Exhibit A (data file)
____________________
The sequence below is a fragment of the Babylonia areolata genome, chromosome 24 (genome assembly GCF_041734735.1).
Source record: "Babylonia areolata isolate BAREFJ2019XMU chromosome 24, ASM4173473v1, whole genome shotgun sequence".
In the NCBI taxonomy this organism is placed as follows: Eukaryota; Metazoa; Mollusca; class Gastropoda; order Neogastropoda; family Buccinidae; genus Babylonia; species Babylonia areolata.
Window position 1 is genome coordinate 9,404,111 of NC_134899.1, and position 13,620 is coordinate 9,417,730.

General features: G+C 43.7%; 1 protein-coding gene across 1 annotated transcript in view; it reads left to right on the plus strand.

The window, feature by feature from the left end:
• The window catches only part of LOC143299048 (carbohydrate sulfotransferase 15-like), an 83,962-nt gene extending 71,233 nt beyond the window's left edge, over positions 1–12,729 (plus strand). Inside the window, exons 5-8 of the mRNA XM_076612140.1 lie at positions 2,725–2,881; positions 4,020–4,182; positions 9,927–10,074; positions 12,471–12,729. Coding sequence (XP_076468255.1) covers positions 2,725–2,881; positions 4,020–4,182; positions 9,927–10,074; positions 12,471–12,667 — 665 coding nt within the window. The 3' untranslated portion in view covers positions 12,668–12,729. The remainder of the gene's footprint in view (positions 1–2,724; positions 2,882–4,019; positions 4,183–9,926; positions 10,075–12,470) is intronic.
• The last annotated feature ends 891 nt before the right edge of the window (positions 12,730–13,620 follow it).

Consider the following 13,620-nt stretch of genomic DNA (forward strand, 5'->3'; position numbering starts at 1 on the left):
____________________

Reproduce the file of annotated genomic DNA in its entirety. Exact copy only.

The sequence below is a fragment of the Babylonia areolata genome, chromosome 24 (genome assembly GCF_041734735.1).
Source record: "Babylonia areolata isolate BAREFJ2019XMU chromosome 24, ASM4173473v1, whole genome shotgun sequence".
In the NCBI taxonomy this organism is placed as follows: Eukaryota; Metazoa; Mollusca; class Gastropoda; order Neogastropoda; family Buccinidae; genus Babylonia; species Babylonia areolata.
Window position 1 is genome coordinate 9,404,111 of NC_134899.1, and position 13,620 is coordinate 9,417,730.

General features: G+C 43.7%; 1 protein-coding gene across 1 annotated transcript in view; it reads left to right on the plus strand.

The window, feature by feature from the left end:
• The window catches only part of LOC143299048 (carbohydrate sulfotransferase 15-like), an 83,962-nt gene extending 71,233 nt beyond the window's left edge, over positions 1–12,729 (plus strand). Inside the window, exons 5-8 of the mRNA XM_076612140.1 lie at positions 2,725–2,881; positions 4,020–4,182; positions 9,927–10,074; positions 12,471–12,729. Coding sequence (XP_076468255.1) covers positions 2,725–2,881; positions 4,020–4,182; positions 9,927–10,074; positions 12,471–12,667 — 665 coding nt within the window. The 3' untranslated portion in view covers positions 12,668–12,729. The remainder of the gene's footprint in view (positions 1–2,724; positions 2,882–4,019; positions 4,183–9,926; positions 10,075–12,470) is intronic.
• The last annotated feature ends 891 nt before the right edge of the window (positions 12,730–13,620 follow it).

Consider the following 13,620-nt stretch of genomic DNA (forward strand, 5'->3'; position numbering starts at 1 on the left):